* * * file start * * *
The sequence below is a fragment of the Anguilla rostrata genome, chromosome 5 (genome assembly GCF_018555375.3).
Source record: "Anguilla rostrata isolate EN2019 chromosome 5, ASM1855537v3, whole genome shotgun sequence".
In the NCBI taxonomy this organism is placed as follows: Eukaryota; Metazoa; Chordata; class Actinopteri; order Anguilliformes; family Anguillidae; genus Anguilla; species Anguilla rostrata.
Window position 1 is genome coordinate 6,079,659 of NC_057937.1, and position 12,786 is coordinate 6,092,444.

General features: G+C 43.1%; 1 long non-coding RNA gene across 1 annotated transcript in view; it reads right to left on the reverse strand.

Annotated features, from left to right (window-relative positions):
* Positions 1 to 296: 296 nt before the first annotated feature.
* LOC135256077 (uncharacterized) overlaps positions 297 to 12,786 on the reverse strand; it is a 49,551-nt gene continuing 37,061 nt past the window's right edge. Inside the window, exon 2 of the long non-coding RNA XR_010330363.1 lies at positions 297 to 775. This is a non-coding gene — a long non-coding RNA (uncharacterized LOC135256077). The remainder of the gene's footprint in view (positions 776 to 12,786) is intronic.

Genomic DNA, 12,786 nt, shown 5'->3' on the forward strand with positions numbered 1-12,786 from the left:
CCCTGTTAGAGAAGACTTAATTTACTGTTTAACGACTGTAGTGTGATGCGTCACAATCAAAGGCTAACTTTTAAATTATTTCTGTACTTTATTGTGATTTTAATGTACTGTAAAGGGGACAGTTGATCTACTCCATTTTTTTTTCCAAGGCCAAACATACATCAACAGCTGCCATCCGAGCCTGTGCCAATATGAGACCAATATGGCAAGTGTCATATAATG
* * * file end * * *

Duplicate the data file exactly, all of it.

The sequence below is a fragment of the Anguilla rostrata genome, chromosome 5 (genome assembly GCF_018555375.3).
Source record: "Anguilla rostrata isolate EN2019 chromosome 5, ASM1855537v3, whole genome shotgun sequence".
In the NCBI taxonomy this organism is placed as follows: Eukaryota; Metazoa; Chordata; class Actinopteri; order Anguilliformes; family Anguillidae; genus Anguilla; species Anguilla rostrata.
Window position 1 is genome coordinate 6,079,659 of NC_057937.1, and position 12,786 is coordinate 6,092,444.

General features: G+C 43.1%; 1 long non-coding RNA gene across 1 annotated transcript in view; it reads right to left on the reverse strand.

Annotated features, from left to right (window-relative positions):
* Positions 1 to 296: 296 nt before the first annotated feature.
* LOC135256077 (uncharacterized) overlaps positions 297 to 12,786 on the reverse strand; it is a 49,551-nt gene continuing 37,061 nt past the window's right edge. Inside the window, exon 2 of the long non-coding RNA XR_010330363.1 lies at positions 297 to 775. This is a non-coding gene — a long non-coding RNA (uncharacterized LOC135256077). The remainder of the gene's footprint in view (positions 776 to 12,786) is intronic.

Genomic DNA, 12,786 nt, shown 5'->3' on the forward strand with positions numbered 1-12,786 from the left:
CCCTGTTAGAGAAGACTTAATTTACTGTTTAACGACTGTAGTGTGATGCGTCACAATCAAAGGCTAACTTTTAAATTATTTCTGTACTTTATTGTGATTTTAATGTACTGTAAAGGGGACAGTTGATCTACTCCATTTTTTTTTCCAAGGCCAAACATACATCAACAGCTGCCATCCGAGCCTGTGCCAATATGAGACCAATATGGCAAGTGTCATATAATG